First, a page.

City Life: Vicars and Vikings, tourists and tic-tac men
Ancient capital of what Yorkshiremen refer to as 'God's own county', the city of York is one of England's finest and most atmospheric mediaeval centres.
It may have once been second only to London in terms of size and prestige, but it's now a surprisingly intimate place, in which all its major sights are easily within walking distance of each other. That's not to say it's easily navigable - the town planning is straight out of the Middle Ages, and crooked lanes, labyrinthine backstreets and higgledy-piggedly houses bent double with age seem designed to confuse and frustrate the tourists turning maps this way and that in the Shambles or outside the Minster. At the heart of almost every seminal period of English social and political life - the Viking invasion, the Wars of the Roses, the Reformation - York oozes history like AJP Taylor on a particularly hot day, but that's not to say it's backward-looking. There's shopping, restaurants and cultural life that would put many larger cities to shame.
From the South, take the M1 right up to its end, and join the A1(M). Come off onto the A59 and follow signs into central York. From the North, the A1(M) leads you from Edinburgh to within a few miles of York. You won't need to hire a car in York itself - everything's very walkable and public transport is excellent - but if you want to get out to the beautiful North Yorkshire countryside, then wheels are essential.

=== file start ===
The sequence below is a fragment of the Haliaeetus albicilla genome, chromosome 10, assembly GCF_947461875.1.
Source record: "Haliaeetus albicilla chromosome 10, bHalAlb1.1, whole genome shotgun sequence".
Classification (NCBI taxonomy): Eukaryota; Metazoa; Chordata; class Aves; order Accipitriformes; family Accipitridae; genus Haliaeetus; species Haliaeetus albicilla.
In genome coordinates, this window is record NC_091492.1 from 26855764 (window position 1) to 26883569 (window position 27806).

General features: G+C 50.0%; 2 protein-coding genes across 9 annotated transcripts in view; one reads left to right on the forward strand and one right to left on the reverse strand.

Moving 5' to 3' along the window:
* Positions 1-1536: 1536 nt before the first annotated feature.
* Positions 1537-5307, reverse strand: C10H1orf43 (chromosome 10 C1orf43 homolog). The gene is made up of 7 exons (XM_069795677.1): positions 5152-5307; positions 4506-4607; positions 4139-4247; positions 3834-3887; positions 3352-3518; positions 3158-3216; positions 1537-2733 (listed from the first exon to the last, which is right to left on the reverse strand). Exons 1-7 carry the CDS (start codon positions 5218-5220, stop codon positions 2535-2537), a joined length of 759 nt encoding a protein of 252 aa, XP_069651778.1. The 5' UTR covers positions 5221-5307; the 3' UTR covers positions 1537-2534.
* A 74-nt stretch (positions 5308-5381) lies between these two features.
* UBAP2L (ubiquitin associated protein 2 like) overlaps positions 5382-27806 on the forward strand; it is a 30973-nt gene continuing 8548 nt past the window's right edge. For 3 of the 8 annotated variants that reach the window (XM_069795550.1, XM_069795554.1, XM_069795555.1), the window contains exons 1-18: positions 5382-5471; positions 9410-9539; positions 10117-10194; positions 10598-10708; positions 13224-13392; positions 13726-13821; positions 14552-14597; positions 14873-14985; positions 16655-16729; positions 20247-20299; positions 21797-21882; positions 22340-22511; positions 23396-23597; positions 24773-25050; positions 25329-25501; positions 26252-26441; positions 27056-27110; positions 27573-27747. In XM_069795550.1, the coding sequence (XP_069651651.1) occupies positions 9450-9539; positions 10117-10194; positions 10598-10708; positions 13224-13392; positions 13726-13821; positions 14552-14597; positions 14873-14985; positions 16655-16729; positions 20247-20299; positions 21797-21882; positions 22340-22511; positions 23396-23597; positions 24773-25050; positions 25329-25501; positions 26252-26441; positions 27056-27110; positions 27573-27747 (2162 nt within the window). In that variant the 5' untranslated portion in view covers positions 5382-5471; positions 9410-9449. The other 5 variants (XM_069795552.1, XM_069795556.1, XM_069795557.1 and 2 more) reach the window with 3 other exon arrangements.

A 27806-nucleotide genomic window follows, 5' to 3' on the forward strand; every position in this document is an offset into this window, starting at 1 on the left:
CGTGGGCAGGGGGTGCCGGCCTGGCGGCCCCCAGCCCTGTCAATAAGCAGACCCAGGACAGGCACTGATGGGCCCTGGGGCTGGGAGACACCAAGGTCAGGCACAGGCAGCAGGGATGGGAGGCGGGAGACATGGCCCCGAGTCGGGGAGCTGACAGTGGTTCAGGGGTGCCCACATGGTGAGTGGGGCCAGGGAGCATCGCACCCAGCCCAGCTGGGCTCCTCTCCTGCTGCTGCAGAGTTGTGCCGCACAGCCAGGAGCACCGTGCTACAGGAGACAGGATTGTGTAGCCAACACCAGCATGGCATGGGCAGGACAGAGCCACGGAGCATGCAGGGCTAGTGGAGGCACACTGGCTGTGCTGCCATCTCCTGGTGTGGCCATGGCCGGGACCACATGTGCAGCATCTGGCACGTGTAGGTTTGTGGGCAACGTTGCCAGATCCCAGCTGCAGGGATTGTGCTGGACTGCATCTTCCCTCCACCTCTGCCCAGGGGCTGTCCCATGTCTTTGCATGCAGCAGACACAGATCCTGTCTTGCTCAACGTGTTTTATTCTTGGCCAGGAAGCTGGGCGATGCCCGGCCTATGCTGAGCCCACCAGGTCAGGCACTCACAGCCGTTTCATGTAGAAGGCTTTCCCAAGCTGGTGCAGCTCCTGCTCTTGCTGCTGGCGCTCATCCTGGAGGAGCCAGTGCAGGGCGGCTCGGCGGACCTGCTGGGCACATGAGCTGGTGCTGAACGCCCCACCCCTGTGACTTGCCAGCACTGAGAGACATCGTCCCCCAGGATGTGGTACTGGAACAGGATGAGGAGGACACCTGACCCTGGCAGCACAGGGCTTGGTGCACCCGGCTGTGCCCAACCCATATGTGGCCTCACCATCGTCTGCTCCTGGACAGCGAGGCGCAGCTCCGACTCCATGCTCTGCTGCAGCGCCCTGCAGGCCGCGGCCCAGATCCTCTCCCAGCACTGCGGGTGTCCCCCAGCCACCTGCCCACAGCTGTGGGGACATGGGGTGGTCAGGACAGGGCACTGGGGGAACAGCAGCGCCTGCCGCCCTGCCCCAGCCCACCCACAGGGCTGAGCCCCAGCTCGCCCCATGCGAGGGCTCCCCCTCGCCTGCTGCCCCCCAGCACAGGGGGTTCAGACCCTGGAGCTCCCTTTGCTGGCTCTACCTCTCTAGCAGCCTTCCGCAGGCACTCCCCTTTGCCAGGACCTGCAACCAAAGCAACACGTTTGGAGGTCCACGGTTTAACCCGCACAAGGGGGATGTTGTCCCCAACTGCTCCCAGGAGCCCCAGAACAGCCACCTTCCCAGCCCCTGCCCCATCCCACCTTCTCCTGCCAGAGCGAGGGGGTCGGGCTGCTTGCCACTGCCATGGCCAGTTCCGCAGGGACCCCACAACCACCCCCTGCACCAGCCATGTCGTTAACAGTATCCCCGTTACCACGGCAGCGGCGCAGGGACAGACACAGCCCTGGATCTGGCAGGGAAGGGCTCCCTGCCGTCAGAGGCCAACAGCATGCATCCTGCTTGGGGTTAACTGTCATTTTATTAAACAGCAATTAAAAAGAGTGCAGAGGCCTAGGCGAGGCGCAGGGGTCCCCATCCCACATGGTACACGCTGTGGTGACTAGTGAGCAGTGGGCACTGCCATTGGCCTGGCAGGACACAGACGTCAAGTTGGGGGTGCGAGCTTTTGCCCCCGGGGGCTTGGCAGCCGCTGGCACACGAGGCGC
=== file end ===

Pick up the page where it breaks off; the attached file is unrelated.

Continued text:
Leeds Bradford International Airport (www.lbia.co.uk) is around an hour away from York, and carries flights from a wide variety of airports in the UK and Europe. It also offers direct flights to and from New York and Miami. There are good rail connections from the airport into York.
The National Express East Coast train (www.nationalexpresseastcoast.com) from London King's Cross to York takes a little over two hours. Edinburgh is two and a half hours from York by train. Northern Rail Lines (www.northernrail.org) can take you from York into the North Yorkshire Moors or into the Yorkshire Dales.
UK country code: +44; York: 01904.
Kate Atkinson's wonderful Behind the Scenes at the Museum is set in 1950s and 1960s York. The entertaining children's book Dick Turpin: Legends and Lies by Terry Deary revolves around five strangers watching the infamous highwayman's execution in York in 1739, while James Sharpe's Dick Turpin: the Myth of the English Highwayman is a more scholarly treatment of the robber's last days in the city dungeon. Yorkshire poet Tony Harrison's The Mysteries, a contemporary adaptation of the mediaeval York Mystery Plays, is well worth checking out.
Do go / Don't Go
Other than 1 August, when Yorkshire Day celebrates all things white rose, avoid coming to York in summer, when tourists from all over the world throng its narrow streets. Go in autumn, when dark evenings lend themselves to guided ghost walks amid the bowed houses and crooked alleys - and atmospheric pubs are particularly inviting.